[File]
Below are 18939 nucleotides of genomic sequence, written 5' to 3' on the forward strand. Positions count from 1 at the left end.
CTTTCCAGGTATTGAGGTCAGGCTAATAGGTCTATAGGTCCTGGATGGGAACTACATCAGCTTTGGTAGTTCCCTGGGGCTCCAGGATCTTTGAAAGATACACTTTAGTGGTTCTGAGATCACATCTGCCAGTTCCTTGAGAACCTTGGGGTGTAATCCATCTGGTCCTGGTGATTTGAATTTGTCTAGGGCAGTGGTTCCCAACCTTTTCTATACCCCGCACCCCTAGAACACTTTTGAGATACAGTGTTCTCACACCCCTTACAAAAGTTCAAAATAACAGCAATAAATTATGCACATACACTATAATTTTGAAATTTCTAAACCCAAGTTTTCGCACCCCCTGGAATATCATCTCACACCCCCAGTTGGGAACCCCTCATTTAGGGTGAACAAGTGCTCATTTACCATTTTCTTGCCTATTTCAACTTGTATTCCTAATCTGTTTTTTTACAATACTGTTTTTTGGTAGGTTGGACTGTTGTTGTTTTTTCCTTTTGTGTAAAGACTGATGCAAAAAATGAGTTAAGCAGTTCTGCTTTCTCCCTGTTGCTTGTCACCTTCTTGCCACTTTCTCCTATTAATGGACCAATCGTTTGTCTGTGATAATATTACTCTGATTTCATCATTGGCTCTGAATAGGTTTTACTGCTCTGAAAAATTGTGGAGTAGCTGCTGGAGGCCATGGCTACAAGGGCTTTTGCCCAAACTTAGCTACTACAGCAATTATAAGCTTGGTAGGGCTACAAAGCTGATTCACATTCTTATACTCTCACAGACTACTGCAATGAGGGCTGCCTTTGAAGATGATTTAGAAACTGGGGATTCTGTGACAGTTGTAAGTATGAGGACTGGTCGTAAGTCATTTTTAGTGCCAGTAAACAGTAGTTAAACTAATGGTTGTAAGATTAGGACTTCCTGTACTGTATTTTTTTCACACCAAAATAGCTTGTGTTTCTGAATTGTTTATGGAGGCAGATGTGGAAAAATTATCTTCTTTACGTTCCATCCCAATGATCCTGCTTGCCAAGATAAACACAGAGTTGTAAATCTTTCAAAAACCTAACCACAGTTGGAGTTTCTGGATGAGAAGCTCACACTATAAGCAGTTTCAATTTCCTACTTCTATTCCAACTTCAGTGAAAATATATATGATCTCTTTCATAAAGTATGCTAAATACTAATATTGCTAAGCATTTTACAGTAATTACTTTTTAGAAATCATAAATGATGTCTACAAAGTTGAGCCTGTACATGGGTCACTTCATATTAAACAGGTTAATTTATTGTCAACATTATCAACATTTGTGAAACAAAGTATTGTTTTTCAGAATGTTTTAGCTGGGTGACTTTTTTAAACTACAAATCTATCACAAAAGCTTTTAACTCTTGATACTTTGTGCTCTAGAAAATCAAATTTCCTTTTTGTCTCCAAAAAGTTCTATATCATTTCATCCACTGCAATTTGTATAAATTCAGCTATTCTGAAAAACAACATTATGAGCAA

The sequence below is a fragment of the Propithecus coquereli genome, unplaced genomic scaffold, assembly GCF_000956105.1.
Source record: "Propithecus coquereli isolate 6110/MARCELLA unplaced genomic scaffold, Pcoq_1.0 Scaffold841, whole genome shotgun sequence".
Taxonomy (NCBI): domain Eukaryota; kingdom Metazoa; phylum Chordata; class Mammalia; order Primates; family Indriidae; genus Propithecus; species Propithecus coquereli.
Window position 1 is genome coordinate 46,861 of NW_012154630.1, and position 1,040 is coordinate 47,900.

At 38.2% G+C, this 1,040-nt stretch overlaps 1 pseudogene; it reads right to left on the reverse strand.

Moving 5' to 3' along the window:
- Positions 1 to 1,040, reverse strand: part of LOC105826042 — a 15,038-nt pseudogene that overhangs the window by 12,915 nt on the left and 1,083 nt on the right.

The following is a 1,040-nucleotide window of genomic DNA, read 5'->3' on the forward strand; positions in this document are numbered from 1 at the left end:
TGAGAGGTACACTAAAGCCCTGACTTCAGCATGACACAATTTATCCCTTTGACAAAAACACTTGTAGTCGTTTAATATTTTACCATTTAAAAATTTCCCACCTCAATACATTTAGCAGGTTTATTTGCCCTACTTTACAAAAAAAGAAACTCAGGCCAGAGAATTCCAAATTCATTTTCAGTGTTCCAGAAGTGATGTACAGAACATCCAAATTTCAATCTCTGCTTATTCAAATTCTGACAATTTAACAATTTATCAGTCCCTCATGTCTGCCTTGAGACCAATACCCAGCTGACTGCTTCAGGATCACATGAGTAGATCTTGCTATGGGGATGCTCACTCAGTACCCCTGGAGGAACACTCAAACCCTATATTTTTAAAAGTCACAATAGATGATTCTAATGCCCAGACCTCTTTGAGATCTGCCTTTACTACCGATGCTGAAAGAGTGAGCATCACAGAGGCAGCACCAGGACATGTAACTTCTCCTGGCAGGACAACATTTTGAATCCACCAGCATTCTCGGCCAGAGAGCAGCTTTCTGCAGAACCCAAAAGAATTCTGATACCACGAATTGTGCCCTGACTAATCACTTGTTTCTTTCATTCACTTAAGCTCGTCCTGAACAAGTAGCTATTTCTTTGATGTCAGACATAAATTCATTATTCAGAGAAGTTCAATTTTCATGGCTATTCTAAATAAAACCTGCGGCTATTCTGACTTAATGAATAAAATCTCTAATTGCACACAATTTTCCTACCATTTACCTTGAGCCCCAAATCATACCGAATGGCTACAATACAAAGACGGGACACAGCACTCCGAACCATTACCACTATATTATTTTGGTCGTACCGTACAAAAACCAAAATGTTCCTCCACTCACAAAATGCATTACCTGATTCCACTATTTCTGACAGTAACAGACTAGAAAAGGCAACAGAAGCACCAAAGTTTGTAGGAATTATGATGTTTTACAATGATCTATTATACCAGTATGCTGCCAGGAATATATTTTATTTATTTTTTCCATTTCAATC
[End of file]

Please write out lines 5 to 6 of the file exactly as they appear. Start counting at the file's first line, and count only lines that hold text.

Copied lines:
Taxonomy (NCBI): domain Eukaryota; kingdom Metazoa; phylum Chordata; class Mammalia; order Primates; family Indriidae; genus Propithecus; species Propithecus coquereli.
Window position 1 is genome coordinate 46,861 of NW_012154630.1, and position 1,040 is coordinate 47,900.